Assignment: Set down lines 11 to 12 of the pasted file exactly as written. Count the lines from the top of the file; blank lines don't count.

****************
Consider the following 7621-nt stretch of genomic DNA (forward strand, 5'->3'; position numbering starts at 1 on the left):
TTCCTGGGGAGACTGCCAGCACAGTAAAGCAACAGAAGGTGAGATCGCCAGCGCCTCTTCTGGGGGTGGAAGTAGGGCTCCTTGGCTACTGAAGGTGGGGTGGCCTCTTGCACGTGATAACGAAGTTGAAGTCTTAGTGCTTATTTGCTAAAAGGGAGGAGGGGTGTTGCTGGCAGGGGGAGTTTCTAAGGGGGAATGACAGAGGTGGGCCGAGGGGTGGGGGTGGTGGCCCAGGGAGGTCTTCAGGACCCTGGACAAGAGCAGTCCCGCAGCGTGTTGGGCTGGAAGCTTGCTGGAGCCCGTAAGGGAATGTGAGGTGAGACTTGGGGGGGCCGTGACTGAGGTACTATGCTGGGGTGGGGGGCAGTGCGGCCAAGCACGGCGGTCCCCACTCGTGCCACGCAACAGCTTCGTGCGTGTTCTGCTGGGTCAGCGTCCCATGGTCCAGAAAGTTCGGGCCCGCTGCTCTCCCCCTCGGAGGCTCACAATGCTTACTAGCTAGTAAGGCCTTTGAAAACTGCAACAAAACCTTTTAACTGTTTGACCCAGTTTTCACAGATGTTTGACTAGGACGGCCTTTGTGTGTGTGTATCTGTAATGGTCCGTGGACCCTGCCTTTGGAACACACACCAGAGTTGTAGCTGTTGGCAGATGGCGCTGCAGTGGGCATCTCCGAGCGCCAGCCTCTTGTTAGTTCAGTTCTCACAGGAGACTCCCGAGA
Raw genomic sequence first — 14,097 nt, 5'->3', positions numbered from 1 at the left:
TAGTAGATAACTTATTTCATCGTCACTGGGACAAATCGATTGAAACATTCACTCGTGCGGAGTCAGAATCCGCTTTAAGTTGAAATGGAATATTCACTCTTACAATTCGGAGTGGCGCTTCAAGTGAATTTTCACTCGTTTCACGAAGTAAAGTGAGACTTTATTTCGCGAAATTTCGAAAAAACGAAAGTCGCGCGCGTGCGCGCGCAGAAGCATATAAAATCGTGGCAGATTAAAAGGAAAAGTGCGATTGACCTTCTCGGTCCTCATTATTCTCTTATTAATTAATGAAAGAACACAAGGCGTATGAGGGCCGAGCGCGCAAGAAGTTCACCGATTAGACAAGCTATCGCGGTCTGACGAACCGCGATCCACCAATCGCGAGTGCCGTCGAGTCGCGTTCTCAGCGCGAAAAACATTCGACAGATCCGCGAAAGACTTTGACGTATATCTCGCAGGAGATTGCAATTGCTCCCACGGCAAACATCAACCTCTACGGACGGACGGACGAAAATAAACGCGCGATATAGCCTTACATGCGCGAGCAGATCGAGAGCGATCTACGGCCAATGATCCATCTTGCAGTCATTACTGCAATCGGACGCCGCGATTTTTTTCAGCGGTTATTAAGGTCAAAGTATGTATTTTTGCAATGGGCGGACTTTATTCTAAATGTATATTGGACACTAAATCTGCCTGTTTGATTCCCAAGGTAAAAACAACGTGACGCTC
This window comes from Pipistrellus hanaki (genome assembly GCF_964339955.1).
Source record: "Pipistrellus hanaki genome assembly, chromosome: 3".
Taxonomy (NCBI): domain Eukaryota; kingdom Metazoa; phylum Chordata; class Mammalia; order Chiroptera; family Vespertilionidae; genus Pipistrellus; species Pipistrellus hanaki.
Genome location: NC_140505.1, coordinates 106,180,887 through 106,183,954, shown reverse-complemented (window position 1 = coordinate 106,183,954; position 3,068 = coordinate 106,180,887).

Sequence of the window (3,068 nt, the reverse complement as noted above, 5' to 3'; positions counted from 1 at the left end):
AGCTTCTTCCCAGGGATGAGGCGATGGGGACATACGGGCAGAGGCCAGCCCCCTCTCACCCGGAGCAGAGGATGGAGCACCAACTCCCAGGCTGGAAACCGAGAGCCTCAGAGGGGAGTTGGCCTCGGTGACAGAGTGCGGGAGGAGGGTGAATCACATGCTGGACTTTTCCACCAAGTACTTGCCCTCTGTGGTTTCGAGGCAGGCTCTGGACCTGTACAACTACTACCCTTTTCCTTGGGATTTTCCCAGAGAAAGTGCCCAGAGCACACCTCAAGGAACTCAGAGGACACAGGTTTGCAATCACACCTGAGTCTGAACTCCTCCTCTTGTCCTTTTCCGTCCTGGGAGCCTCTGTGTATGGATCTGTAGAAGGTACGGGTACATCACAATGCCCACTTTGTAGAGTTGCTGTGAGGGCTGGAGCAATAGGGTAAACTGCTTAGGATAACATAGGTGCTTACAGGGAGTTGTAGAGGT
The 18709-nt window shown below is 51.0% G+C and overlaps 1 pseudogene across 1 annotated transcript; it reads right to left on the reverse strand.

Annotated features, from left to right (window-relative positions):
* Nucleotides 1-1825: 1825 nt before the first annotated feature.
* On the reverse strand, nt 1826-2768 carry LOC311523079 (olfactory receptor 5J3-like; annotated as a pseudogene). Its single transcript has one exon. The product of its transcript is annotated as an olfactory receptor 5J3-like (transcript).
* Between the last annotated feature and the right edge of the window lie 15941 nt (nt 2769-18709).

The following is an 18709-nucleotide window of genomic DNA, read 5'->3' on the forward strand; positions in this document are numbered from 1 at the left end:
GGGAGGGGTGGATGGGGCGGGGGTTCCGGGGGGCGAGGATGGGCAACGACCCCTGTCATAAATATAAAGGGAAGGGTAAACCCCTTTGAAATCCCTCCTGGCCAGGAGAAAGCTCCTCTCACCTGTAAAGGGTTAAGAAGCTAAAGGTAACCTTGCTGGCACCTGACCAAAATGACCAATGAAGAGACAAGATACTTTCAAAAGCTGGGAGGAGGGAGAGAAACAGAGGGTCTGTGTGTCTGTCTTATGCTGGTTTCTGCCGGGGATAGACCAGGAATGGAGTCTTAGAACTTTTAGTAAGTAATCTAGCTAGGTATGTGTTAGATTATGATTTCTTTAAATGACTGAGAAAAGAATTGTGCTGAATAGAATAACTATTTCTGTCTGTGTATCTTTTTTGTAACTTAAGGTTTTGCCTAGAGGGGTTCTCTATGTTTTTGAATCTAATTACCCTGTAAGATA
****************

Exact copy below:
The 18709-nt window shown below is 51.0% G+C and overlaps 1 pseudogene across 1 annotated transcript; it reads right to left on the reverse strand.

Annotated features, from left to right (window-relative positions):